In India, orange is one of the most widely grown fruit after banana and apple. The commercial variety of oranges is Mandarin (40%), sweet orange (23%), and acid lime (23%). This citrus fruit is mostly grown in the state of Maharashtra, Madhya Pradesh, Tamil Nadu, Assam, Orissa, West Bengal, Rajasthan, Nagaland, Mizoram, and Arunachal Pradesh.

Today, amongst the states of India, Rajasthan stands at the fourth position in the production of oranges. The state has drawn up several plans to support entrepreneurs for setting up different processing units of oranges.

On 21st May, 2017, Mr. Prabhu Lal Saini, the state Minister for Agriculture and Animal Husbandry said: “We plan to give up to 50 percent subsidy i.e. an amount of up to 20 lakh, to those who wish to establish post harvest processing units here in the state itself.” The minister added that all these units must engage in grading, waxing, and packaging as well as pulp extraction at the farm gate.

“This citrus fruit will be marketed under a newly coined brand name as ‘Raj Santra’,” Mr. Prabhu Lal Saini told a group of journalists.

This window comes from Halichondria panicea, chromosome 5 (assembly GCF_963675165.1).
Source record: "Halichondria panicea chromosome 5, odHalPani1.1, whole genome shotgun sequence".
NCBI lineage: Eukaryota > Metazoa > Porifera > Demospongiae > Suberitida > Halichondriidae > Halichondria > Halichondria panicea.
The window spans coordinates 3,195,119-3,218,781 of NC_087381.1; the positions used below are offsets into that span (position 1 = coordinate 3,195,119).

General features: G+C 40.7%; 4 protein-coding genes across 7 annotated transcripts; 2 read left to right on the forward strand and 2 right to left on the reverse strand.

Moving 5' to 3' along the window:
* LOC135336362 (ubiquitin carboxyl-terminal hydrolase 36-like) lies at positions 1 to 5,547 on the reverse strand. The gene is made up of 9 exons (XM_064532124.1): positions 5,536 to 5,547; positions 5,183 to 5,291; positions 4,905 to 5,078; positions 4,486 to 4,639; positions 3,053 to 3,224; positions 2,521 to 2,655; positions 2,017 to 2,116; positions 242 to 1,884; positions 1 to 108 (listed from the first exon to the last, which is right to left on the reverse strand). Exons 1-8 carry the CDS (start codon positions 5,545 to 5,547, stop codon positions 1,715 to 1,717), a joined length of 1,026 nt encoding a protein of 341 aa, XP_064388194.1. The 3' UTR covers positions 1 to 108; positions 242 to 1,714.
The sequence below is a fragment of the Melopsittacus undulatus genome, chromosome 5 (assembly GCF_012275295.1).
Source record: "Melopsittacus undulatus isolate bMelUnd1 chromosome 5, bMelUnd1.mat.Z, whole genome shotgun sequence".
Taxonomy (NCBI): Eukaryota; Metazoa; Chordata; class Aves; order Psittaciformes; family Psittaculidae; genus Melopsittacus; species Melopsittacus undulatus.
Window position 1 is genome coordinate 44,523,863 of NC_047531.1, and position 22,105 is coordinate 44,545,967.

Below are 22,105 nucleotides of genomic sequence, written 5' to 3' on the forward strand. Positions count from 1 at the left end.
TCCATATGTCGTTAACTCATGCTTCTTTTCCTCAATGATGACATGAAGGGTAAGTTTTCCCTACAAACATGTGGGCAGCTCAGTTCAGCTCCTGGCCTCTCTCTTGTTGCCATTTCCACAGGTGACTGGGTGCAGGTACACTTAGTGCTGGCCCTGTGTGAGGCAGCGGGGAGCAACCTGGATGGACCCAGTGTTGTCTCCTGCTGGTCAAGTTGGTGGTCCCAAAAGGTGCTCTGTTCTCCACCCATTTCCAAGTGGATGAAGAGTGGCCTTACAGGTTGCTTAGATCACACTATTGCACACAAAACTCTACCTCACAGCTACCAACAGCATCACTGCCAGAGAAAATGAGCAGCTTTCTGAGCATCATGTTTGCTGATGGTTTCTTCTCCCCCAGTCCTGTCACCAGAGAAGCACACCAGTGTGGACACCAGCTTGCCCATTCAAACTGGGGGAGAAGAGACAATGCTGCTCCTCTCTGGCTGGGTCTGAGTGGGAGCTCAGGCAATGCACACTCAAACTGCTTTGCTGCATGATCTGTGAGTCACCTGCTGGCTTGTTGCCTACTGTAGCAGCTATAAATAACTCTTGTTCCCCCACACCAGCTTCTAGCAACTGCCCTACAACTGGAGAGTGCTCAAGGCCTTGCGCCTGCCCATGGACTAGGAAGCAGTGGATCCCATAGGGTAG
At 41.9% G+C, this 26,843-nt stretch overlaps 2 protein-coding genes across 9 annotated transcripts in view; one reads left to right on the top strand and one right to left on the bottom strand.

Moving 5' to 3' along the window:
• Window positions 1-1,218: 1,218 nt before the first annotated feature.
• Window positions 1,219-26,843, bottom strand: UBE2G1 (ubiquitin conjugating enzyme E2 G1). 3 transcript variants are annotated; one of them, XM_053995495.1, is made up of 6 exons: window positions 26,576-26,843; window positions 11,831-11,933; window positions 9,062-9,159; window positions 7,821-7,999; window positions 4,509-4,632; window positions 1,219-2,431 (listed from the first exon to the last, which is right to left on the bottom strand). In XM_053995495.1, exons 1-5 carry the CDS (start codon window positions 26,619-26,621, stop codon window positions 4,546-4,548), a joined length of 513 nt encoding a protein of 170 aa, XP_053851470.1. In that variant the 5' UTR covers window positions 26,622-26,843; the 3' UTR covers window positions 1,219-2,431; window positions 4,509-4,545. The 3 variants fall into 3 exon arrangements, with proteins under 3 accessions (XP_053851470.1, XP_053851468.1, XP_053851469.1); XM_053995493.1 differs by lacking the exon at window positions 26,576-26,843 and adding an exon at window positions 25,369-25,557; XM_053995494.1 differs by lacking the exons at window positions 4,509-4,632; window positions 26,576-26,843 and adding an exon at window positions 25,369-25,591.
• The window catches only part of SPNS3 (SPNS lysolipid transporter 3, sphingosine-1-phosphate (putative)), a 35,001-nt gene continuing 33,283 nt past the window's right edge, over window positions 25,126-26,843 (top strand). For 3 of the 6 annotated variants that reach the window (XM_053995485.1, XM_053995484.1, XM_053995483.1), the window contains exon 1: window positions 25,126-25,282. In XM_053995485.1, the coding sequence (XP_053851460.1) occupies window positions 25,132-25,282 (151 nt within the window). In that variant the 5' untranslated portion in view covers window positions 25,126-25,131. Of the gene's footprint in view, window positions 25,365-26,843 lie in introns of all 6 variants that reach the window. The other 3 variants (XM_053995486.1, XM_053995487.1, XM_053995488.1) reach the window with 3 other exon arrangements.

Rajasthan’s Kota division accounts for 98 percent of the 2.67-lakh tons of oranges produced in the state. It has already been a Centre of Excellence for Citrus. Now, they are developing newer varieties, which are suitable for the farmers.

Mr. Rashid Khan, Centre In-charge said that, “The centre has also developed 16 varieties of oranges and eight varieties of lemons so far. Some of them are being currently tested on an experimental basis.”

A comprehensive plan to bolster this mission has also been formulated. Mashav, an Israel’s International Aid Agency, which comes under the National Horticulture Mission has provided useful inputs which will ensure successful implementation of the same. The centre will train the farmers about different methods of modern agricultural techniques such as mulch, drip, and ridge-bed system for irrigation, said Khan.

“The variety of oranges, which are grafted at the centre like Jaffa, Valencia, Daisy and Clementine are most popular worldwide. Recently, the centre has also given the facility to graft 50, 000 plants yearly and each plant will be charged at a subsidized rate of Rs 50,” he added.

Mr. Atuljeet Singh Jhala, who has an orange orchard in Jhalawar district said he was impressed with the work, which is being done at the centre and now will try out new varieties if the centre will convince him about the benefits. “The coming up of new processing units might help the farmers to get a better price,” he added.

In the end, Mr. Khan said that, “Adoption of new cultivation practices might cost the farmers 15 percent more, but the yield will surely leap about 35 percent or more.

Jhalawar which is also known as the “Nagpur of Rajasthan” will witness a flourishing orange business as predicted rainfall and suitable climatic conditions will engender increased productivity.


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